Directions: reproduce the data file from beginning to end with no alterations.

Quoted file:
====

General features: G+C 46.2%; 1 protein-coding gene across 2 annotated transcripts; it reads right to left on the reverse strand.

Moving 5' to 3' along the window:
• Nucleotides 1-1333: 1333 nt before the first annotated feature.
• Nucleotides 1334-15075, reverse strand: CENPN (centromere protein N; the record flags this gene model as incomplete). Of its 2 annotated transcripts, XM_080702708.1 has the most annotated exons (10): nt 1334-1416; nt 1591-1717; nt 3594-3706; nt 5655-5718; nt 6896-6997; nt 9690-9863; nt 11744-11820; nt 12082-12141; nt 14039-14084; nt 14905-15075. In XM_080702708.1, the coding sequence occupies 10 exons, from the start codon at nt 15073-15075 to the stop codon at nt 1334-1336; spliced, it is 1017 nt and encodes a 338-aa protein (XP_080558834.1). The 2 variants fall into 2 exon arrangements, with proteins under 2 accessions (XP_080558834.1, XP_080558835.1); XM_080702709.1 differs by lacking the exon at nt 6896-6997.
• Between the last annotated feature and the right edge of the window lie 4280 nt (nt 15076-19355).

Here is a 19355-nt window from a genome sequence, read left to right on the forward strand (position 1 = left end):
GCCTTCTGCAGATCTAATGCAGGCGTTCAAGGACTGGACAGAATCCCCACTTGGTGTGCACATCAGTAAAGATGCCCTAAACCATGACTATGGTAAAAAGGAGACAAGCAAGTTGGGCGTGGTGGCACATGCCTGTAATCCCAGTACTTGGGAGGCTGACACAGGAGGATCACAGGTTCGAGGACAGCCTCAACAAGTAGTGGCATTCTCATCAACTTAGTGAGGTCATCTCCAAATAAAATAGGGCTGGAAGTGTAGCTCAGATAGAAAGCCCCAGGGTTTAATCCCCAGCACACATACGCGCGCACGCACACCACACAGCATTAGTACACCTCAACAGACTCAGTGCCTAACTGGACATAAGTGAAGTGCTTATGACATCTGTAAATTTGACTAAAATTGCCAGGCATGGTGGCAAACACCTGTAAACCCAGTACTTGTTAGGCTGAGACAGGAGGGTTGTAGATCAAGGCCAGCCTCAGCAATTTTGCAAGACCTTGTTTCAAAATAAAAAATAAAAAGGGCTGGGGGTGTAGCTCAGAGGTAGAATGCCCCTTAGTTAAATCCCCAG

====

General features: G+C 46.2%; 1 protein-coding gene across 2 annotated transcripts; it reads right to left on the reverse strand.

Moving 5' to 3' along the window:
• Nucleotides 1-1333: 1333 nt before the first annotated feature.
• Nucleotides 1334-15075, reverse strand: CENPN (centromere protein N; the record flags this gene model as incomplete). Of its 2 annotated transcripts, XM_080702708.1 has the most annotated exons (10): nt 1334-1416; nt 1591-1717; nt 3594-3706; nt 5655-5718; nt 6896-6997; nt 9690-9863; nt 11744-11820; nt 12082-12141; nt 14039-14084; nt 14905-15075. In XM_080702708.1, the coding sequence occupies 10 exons, from the start codon at nt 15073-15075 to the stop codon at nt 1334-1336; spliced, it is 1017 nt and encodes a 338-aa protein (XP_080558834.1). The 2 variants fall into 2 exon arrangements, with proteins under 2 accessions (XP_080558834.1, XP_080558835.1); XM_080702709.1 differs by lacking the exon at nt 6896-6997.
• Between the last annotated feature and the right edge of the window lie 4280 nt (nt 15076-19355).

Here is a 19355-nt window from a genome sequence, read left to right on the forward strand (position 1 = left end):
GCCTTCTGCAGATCTAATGCAGGCGTTCAAGGACTGGACAGAATCCCCACTTGGTGTGCACATCAGTAAAGATGCCCTAAACCATGACTATGGTAAAAAGGAGACAAGCAAGTTGGGCGTGGTGGCACATGCCTGTAATCCCAGTACTTGGGAGGCTGACACAGGAGGATCACAGGTTCGAGGACAGCCTCAACAAGTAGTGGCATTCTCATCAACTTAGTGAGGTCATCTCCAAATAAAATAGGGCTGGAAGTGTAGCTCAGATAGAAAGCCCCAGGGTTTAATCCCCAGCACACATACGCGCGCACGCACACCACACAGCATTAGTACACCTCAACAGACTCAGTGCCTAACTGGACATAAGTGAAGTGCTTATGACATCTGTAAATTTGACTAAAATTGCCAGGCATGGTGGCAAACACCTGTAAACCCAGTACTTGTTAGGCTGAGACAGGAGGGTTGTAGATCAAGGCCAGCCTCAGCAATTTTGCAAGACCTTGTTTCAAAATAAAAAATAAAAAGGGCTGGGGGTGTAGCTCAGAGGTAGAATGCCCCTTAGTTAAATCCCCAG